I went only half way from Stella Point and then felt I did not have the energy to reach the summit and also trek down to Mweka Camp. I was the only one in the group who knew that reaching the summit was less than half the distance we would cover before we slipped into our sleeping bags that evening.

I had another disincentive (call it an excuse): before this climb I already had reached the summit four times. If I could pick an excuse, I would say that it was the first year I was attempting to climb Mt. Kilimanjaro twice and within less than three months of the previous climb.

[Lesson 5: Unless you maintain an uninterrupted training program or are on the Seven Summits Challenge, climbing Mt. Kilimanjaro twice in a year should probably be attempted after at least six months of a previous climb]
On the final day, at Mweka camp, it is all smiles for those who reached the summit and those who did not. I, on the left, thought that Deo, on the right, and her colleague would not reach the summit. They did.
But I am also aware that this last lesson cannot be valid for everyone. One lasting lesson that I have learnt from my multiple Kilimanjaro climbs is that you cannot make accurate predictions on who within a group will reach the summit.

Related post:
http://blogkili.blogspot.com/2014/07/valuable-lessons-from-mt-kilimanjaro.html

Wednesday, July 16, 2014

Valuable lessons from the Mt. Kilimanjaro Uhuru Climb of 2011 (post 2 of 3)

5 December 2011
Yesterday Yahoo told me we are on a 7-day hike, not the 8-day hike that I normally take. That is not good news as it meant we would hike past Shira 1 camp today and would proceed to camp at Shira 2. The news would get worse in the evening.

I trekked between Mti Mkubwa and Shira 2 camps during my first climb in 2008 and recall that section being extremely challenging. Today, it lived up to its reputation. The situation was exacerbated by the fact that when I showed up for breakfast some of the other climbers had eaten more than their share and, consequently, I and a few other climbers hiked throughout the day on half-empty stomachs.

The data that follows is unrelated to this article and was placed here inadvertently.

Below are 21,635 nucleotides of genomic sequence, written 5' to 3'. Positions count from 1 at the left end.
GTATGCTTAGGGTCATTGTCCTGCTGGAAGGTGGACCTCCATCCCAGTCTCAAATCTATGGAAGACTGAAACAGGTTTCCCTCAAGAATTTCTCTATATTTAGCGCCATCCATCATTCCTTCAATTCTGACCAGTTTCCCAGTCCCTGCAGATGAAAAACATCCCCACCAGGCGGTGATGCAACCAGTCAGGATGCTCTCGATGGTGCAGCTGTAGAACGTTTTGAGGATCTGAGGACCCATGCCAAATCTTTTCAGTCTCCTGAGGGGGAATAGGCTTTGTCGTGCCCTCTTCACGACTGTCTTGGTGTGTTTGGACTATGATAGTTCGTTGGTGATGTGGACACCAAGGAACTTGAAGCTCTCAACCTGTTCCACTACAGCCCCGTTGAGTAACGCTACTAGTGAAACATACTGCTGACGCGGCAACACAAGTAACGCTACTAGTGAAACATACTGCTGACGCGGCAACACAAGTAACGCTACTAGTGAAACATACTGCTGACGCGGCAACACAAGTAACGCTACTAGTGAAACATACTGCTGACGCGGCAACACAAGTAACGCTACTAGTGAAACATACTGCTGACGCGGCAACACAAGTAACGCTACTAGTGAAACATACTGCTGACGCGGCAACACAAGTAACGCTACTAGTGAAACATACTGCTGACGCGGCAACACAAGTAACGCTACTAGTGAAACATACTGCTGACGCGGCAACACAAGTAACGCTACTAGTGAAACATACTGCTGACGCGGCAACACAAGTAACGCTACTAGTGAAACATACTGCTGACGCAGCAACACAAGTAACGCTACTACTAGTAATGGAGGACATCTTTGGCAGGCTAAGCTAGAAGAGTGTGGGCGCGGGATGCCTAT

[Lesson 3: If you hike with a large group of first-time climbers it is extremely important to observe that taking a second portion before each has had enough could endanger someone else's well-being. Hiking on Mt. Kilimanjaro on half rations is dangerous.]

I felt most of the climbers were in relatively good shape because they have maintained a fast pace that, at times, I could not keep up with. some of them even walked ahead of the guides.
The climbers included Maurice Houcni and Benjamin Leers from Germany.
Like yesterday, there were light rains through most of the day.

As usual, I was one of the last trekkers walking behind the group with Innocent from Arusha and Eugene Gassana. We reached the camp at 2100hrs where we learnt the rest of today's bad news. A ranger told us that, because of the extreme weather conditions, 15 porters had either become ill or had dropped what they were carrying and absconded, returning to Moshi. Consequently, most of the supplies arrived late and some of the climbers' bags were missing.

Because of these delays, a guide said "We will have to spend an extra night at Shira 2 to allow the outfitter time to replace the 15 porters that had left."

[Lesson 4: When selecting an outfitter it is important to select one that has the capacity to resolve unexpected problems that may arise. Normally, an unusually cheap quotation should be an indicator that the outfitter has limited resources to resolve problems that may arise.]

The significance of loosing another day raised further critical challenges. While under the altered plan we would hike from Shira 2 to Barranco camp as I do on the 8-day hike, the hike from Barranco would take us past Karanga (where I camp on the 8-day hike) and on to Barafu where we would take a short rest for a few hours before leaving for the summit.

I had never done this before and I knew it would not be easy.

Next post: We rest

Related posts:
http://blogkili.blogspot.com/2013/12/valuable-lessons-from-mt-kilimanjaro.html
http://blogkili.blogspot.com/2014/07/valuable-lessons-from-mt-kilimanjaro_24.html

Thursday, July 10, 2014

Mt. Kilimanjaro in June

There was little snow cover on Mt. Kilimanjaro in late June when I took this photo during a flight to Nairobi.

I embark on another Kilimanjaro charity climb in early September 2014 on the Machame route, considered one of the more challenging routes of Mt. Kilimanjaro. I will provide details of the beneficiary when plans are finalized.
Among the climbers on the September climb will be Ross Methven, who in 2013 I had the privilege to accompany on the Tanzanian leg of his charity cycle ride from Edinburgh, Scotland, to Cape Town, South Africa.